If some publishers are skimping on the paper-based product, we also have the ultra-contrarian play of Aaron Kushner’s Orange County Register. In his multiple print plays, the Register is using a whopping 18 percent more newsprint this year than last. While Kushner has been in the press with issues of litigation, the big question is around that 18 percent and what it represents about his wider strategy. Will it work? It may take several years — assuming the new Freedom can stay its financial course, especially if it closes its acquisition of the Riverside Press-Enterprise tomorrow.

I checked in with Mike Klingensmith, publisher of the Star Tribune, which has managed the digital transition better than many of its peers (“The newsonomics of Pulitzers, paywalls and investing in the newsroom”) to get his sense of using newsprint in this digital age. Under new editor Rene Sanchez, appointed last month, the paper will put some “Sunday print upgrades” into effect in early 2014, following the addition of a new Friday Outdoor Living section in the fall, he says.

With the number of print ads dropping, news pages now make up 74 percent of the Star Tribune’s pages, up from 72 percent a year ago. Running newsprint through a press, of course, is far less flexible than digital printing. On many weekdays, says Klingensmith, the paper is at “minimum book size”; it won’t, for example, drop below an eight-page business section on a given day. Consequently, as ad volume has dropped, editors add news content to replace it. Summing up the reader impact: “We believe very firmly that the heft of the delivered package is important, and we pay attention to that.”

I haven’t polled publishers to see how many follow that line of thinking, but it should be a quite current concern. Publishers are now deciding where to cut in 2014. In the meantime, we do see a number of print strategies emerging. Largely, they track the newspaper industry’s progression from mass to niche, as Google and Facebook have become that new mass, first in time spent and increasingly in digital advertising. Consider, briefly, six areas:

  • The Sunday sell: Sunday is the big push, as newspapers expect they have just about all the seven-day print subscribers they’re ever likely to ever have. Many sites that have put a price on digital access push Sunday + digital as their “best offer.” Improving the Sunday paper — making it the strong fortress of the print/digital bundle for the next five years — plays to a smarter use of newsprint. Sunday may be a new big niche.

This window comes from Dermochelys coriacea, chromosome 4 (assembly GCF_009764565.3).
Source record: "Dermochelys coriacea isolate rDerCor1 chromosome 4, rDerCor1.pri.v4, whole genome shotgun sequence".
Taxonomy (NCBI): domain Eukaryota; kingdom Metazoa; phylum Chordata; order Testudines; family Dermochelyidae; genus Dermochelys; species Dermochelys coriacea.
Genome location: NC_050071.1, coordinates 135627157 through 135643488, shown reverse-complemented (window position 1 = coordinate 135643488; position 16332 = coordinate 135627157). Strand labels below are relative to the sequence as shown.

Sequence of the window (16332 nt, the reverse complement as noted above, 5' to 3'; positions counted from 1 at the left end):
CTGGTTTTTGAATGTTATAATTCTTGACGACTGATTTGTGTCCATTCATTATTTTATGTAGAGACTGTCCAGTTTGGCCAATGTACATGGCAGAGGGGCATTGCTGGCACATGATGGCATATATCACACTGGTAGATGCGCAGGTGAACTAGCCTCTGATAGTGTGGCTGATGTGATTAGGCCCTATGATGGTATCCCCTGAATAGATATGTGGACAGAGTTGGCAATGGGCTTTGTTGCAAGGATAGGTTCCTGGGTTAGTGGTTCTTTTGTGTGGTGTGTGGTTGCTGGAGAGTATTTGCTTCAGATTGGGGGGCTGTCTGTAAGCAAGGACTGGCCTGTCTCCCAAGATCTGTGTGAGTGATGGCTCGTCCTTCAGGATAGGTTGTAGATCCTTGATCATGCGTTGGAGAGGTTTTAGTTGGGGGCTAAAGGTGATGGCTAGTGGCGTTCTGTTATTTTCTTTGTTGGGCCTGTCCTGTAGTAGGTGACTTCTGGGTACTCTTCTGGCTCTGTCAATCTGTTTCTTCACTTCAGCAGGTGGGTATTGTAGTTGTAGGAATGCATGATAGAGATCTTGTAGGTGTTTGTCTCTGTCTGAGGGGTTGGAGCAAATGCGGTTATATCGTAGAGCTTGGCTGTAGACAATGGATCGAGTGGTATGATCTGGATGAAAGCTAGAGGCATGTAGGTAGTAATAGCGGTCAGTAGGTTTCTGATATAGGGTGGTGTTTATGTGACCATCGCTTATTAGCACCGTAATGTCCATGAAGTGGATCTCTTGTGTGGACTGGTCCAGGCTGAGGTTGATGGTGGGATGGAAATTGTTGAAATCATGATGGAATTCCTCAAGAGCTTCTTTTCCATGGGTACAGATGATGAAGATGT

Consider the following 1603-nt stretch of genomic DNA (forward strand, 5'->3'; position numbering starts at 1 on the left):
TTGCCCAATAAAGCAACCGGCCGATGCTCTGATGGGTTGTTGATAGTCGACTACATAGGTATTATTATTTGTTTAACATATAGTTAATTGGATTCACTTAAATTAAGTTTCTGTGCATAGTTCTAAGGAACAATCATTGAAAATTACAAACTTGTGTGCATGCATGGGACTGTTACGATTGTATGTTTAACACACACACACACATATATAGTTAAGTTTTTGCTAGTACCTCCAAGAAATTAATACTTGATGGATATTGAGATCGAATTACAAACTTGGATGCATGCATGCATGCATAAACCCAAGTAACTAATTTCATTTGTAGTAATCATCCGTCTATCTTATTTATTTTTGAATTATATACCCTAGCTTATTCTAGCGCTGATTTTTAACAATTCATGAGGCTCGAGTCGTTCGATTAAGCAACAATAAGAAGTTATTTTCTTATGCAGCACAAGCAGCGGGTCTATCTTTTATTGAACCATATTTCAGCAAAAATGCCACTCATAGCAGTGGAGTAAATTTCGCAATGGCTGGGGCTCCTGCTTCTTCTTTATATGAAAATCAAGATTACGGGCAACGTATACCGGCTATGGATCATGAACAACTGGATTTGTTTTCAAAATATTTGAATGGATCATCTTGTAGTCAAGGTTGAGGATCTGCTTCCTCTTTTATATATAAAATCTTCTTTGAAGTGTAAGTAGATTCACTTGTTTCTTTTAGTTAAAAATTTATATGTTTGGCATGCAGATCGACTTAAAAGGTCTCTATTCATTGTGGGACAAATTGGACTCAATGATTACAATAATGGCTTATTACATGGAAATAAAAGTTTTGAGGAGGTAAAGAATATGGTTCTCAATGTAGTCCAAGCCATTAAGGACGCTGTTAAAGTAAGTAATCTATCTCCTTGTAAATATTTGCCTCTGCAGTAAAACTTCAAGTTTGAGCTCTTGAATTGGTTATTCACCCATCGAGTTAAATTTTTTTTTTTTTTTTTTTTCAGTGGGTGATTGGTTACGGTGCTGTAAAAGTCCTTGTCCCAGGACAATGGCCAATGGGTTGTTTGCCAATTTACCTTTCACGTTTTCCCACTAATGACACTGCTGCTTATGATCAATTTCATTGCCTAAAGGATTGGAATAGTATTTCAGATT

• Niche pubs: Combine digital and print smartly in some target areas. For Digital First Media’s Bay Area News Group, that’s been focusing on three topics: community discovery, education, and senior-related topics. The first is in place, and in 2014 education will expand and seniors will be added — and throughout the group’s more than dozen Bay Area titles. “Each are in the hundreds of thousands of dollars annualized,” says Michael Turpin, chief revenue officer at Bay Area News Group.
  • Newsprint as arbitrage: Newsprint may be less valued than it used to be, but it still has value. In Chattanooga, publisher Jason Taylor has made the point that promotion in his paper gives him a 30 percent cost advantage in advertising his events business over events competitors (“The newsonomics of the new Chattanooga Choo-Choo”). In Dallas, publisher (and new Belo CEO) Jim Moroney is basing his events strategy on similar thinking. The Orange County Register’s much-noticed Golden Envelopes charity giveaway leverages low-cost newsprint to “give back” to its communities.

    In Delhi, The Times of India has taken arbitrage to an incredible level. In exchange for newspaper marketing, it takes shares in its advertisers’ business. Its portfolio reaches to more than a hundred businesses.

  • New local pushes: The Register’s community sections are the model here. Should it work, more papers will test the strategy.
  • Content marketing: It’s all the rage, of course, and mainly oriented toward digital. But the old-fashioned power of print — helping businesses find their voice across platforms — is spurring a bit of print demand. Take The Globe and Mail, which offers standalone 16-page sections for as much as $300,000; Nissan, Toyota, and Grey Goose are among the brands participating. As content marketing becomes a significant business for the smarter publishers, newsprint finds new value.
  • E-editions: As Advance has moved to its three-or-four-day print strategy, e-editions are a big factor. The digital replica product retains a strange kind of affinity among paying subscribers — so Advance has added back seven-day e-editions and other publishers have added e-editions to the all-access bundle. To create an e-edition, you need to create a formatted paper, giving the print format one more reason to live on.

Key to any incremental print growth will be dawn of integrated marketing. Digital is often the headliner, but print — often as niche, sometimes as mass — retails a power as part of a larger marketing package. To that end, there’s a lot of work going on in digital printing and other newer technologies to bring efficiencies to the old processes. A recent three-day “Power of Print” conference in Berlin, sponsored by WAN-IFRA, provided lots of seminars and how-tos. Indeed, the booths of Big Iron newspaper industry vendors seemed like a throwback to another age.

Photo of printing press by Newspaper Club used under a Creative Commons license.

POSTED     Nov. 14, 2013, 12:11 p.m.
Join the 60,000 who get the freshest future-of-journalism news in our daily email.
Postcards and laundromat visits: The Texas Tribune audience team experiments with IRL distribution
As social platforms falter for news, a number of nonprofit outlets are rethinking distribution for impact and in-person engagement.
Radio Ambulante launches its own record label as a home for its podcast’s original music
“So much of podcast music is background, feels like filler sometimes, but with our composers, it never is.”
How uncritical news coverage feeds the AI hype machine
“The coverage tends to be led by industry sources and often takes claims about what the technology can and can’t do, and might be able to do in the future, at face value in ways that contribute to the hype cycle.”